The back may be damped with a sponge lightly charged with water, or perhaps a better method is to place the book or books in a press, screw up tightly, and soak the backs with thin paste, leaving them soaking for an hour or two; they will want repasting two or three times during the period; the whole of the paper, glue, and leather can then be easily scraped away with a blunt knife; a handful of shavings rubbed over the back will make it quite clean, and no difficulty will be met with if the sections are taken apart while damp. He sections must, as pulled, as pulled, be placed evenly one on the other, as the paper at back retains sufficient glue to cause them to stick together if laid across one another. The whole must then be left to dry. When dry the groove should be knocked down on a flat surface and for this the knocking-down iron screwed up in the lying press is perhaps the best thing to use. The groove is the projecting part of the book close to the back, caused by the backing, and is the groove for the back edge of the mill-board to work in by a hinge; this hinge is technically called the “joint.” Continue reading →
It is generally the first thing the binder has to do with a book. The sheets are either supplied by the binders or printer (mostly the printer); should the amateur wish to have his books in sheets, he may generally get them by asking his bookseller for them. It is necessary that they be carefully folded, for unless they are perfectly even, it is impossible that the margins (the blank space round the print) can be uniform when the book is cut. Where the margin is small, as in very small prayer books, a very great risk of cutting in the print in incurred; besides, it is rather annoying to see a book which has the folio or paging on one leaf nearly at the top, and on the next, the print touching the bottom; to remedy such an evil, the printer having done his duty by placing his margins quite true, it remains with the binder to perfect and bring the sheet into proper form by folding. The best bound book may be spoilt by having the sheets badly folded, and the binders is perfectly justified in rejecting any sheets that may be badly printed, that is, not in register. The sheets are laid upon a table with the signatures (the letters or numbers that are at the foot of the first page of each sheet when folded) facing downwards on the left hand side. A folding-stick / bone folder is held in the right hand, and the sheet is brought over from right to left, the folios being carefully placed together; if the paper is held up to the light, and is not too thick, it can be easily seen through. Holding the two together and laying them on the table the folder is drawn across e sheet, creasing the centre; then, holding the sheet down with the folder on the line to be creased, the top part is brought over and downwards till the folios or the bottom of the letterpress or print is again even. The folder is then drawn across, and so by bringing each folio together the sheet is completed. The process is extremely simple. The octavo sheet is generally folded into 4 folds, thus giving 8 leaves or 16 pages; a quarto, into 2, giving 4 leaves or 8 pages, and the sheets properly folded, will have their signatures outside at the foot of the first page. If the signature is not on the outside, one may be certain that the sheet has been wrongly folded. I say generally; at one time the water or wire mark on the paper and the number of folds gave the size of the book. There are numerous other sizes, but it is not necessary to give them all; the process of folding is in nearly all cases the same; here are however, a few of the sizes given in inches. Continue reading →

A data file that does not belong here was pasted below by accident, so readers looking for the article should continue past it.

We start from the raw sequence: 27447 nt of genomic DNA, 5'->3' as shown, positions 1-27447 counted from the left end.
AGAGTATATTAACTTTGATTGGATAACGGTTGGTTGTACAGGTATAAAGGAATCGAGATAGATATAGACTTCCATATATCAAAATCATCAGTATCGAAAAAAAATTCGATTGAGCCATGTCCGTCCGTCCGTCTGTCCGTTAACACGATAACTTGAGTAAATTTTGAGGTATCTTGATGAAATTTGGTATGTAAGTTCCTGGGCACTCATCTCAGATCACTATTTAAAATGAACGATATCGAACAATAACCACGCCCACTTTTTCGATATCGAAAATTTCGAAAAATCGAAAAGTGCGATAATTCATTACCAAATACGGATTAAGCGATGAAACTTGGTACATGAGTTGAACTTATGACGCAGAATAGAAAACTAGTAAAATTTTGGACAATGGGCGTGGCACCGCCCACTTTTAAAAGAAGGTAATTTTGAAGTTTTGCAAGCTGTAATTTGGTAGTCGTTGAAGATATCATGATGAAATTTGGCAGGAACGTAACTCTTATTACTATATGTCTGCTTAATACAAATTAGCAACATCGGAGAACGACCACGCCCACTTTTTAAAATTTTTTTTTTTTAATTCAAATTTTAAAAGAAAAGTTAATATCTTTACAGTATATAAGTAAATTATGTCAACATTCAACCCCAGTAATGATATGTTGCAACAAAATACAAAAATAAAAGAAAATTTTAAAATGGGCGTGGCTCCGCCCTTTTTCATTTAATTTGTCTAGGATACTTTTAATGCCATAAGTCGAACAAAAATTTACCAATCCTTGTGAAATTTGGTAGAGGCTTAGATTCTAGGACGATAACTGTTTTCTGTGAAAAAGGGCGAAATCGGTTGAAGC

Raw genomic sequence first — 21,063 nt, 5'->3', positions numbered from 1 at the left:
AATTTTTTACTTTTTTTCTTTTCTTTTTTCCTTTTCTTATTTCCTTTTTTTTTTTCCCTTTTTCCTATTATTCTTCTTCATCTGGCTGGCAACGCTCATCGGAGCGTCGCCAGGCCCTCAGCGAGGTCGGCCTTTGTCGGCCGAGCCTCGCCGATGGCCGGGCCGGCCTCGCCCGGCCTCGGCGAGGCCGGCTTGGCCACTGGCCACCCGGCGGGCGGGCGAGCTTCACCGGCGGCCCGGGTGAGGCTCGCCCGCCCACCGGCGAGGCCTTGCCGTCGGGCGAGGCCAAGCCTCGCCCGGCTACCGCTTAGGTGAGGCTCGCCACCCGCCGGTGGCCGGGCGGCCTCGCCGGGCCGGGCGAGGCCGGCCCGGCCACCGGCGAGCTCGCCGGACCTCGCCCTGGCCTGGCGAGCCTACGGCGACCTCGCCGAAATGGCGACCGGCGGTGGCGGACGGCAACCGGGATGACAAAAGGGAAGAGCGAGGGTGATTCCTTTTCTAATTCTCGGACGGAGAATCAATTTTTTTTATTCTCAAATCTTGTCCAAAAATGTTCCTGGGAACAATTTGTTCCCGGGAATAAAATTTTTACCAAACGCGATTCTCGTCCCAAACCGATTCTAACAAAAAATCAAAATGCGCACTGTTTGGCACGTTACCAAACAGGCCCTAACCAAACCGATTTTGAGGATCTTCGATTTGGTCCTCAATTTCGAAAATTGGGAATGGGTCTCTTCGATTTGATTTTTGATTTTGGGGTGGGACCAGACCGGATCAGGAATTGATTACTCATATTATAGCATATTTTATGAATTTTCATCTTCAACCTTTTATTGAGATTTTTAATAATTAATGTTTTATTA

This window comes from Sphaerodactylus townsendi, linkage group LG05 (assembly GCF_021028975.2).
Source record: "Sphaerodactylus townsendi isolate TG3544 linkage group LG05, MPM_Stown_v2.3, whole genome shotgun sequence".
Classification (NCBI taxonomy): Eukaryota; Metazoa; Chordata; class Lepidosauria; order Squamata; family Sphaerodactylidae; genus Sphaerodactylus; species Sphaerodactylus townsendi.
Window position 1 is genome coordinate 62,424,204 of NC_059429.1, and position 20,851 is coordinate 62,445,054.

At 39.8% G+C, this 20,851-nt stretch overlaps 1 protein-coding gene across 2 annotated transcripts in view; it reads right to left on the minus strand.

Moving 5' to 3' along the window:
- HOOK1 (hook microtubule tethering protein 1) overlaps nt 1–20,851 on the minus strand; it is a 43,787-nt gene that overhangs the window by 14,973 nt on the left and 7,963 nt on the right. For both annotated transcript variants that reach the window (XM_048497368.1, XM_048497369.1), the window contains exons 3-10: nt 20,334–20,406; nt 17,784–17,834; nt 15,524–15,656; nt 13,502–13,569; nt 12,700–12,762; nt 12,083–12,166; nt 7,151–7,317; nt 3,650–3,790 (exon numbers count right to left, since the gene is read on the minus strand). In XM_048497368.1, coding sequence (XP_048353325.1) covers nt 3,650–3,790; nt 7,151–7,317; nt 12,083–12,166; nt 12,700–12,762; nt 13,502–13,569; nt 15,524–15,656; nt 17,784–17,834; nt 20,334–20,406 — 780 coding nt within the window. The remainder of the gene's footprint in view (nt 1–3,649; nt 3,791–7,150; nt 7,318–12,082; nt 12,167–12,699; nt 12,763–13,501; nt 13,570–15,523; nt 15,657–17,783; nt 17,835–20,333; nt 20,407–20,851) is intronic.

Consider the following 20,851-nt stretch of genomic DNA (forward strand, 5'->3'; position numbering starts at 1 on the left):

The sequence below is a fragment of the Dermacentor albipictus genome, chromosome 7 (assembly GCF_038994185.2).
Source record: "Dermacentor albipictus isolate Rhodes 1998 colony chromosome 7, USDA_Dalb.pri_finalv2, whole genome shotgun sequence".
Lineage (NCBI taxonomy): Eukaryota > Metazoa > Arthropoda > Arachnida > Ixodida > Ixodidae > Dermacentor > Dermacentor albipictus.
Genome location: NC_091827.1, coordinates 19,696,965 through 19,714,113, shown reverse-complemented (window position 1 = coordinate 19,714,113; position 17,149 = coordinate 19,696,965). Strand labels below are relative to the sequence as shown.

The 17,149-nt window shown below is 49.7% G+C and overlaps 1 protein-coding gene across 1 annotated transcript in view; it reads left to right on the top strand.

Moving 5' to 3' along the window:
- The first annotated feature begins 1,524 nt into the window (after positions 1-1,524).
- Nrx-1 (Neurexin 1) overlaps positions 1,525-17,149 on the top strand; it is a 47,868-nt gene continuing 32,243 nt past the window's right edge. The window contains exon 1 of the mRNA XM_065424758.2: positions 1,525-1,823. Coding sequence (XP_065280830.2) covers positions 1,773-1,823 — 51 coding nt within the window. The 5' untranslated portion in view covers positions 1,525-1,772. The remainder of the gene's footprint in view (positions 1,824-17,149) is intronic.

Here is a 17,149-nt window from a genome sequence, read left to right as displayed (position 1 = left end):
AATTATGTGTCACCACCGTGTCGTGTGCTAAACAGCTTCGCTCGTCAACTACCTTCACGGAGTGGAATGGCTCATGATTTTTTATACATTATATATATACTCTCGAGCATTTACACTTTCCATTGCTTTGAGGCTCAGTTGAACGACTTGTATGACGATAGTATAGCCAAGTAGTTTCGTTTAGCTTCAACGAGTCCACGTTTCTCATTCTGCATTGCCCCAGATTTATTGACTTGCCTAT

There is little doubt that the first example of the style now know as “Grolier” were produced in Venice, under the eye of Grolier himself, and according to his own designs; and that workmen in France, soon rivaled and excelled the early attempts. The work of Maioli may be distinctly traced by the bold simplicity and purity of his designs; and more especially is the broader gold lines which margin the colored bands of geometric and arabesque ornamentation. All books, it must be understood, were not bound in so costly a manner, for we find pigskin, vellum and calf in use. The latter was especially preferred on account of its peculiar softness, smooth surface, and great aptitude for receiving impressions of dumb or blind tooling. It was only towards the latter part of the sixteenth century that the English binders began to employ delicate or fine tooling. During the seventeenth century the names of Du Sueil and Le Gascon were known for the delicacy and extreme minuteness of their finishing. Not disdaining the bindings of the Italian school, they took from them new ideas; for whilst the Grolier bindings were bold, the Du Sueil and Le Gascon more resembled fine lace work of intricate design, with harmonizing flowers and other objects, from which we may obtain a great variety of artistic character. During this period embroidered velvet was much in use. Then a change took place and a style was adopted which by some people would be preferred to the gorgeous bindings of the sixteenth century. The sides were finished quite plainly with only a line round the edge of the boards (and in some instances not even that) with a coat of arms or some badge in the centre. Continue reading →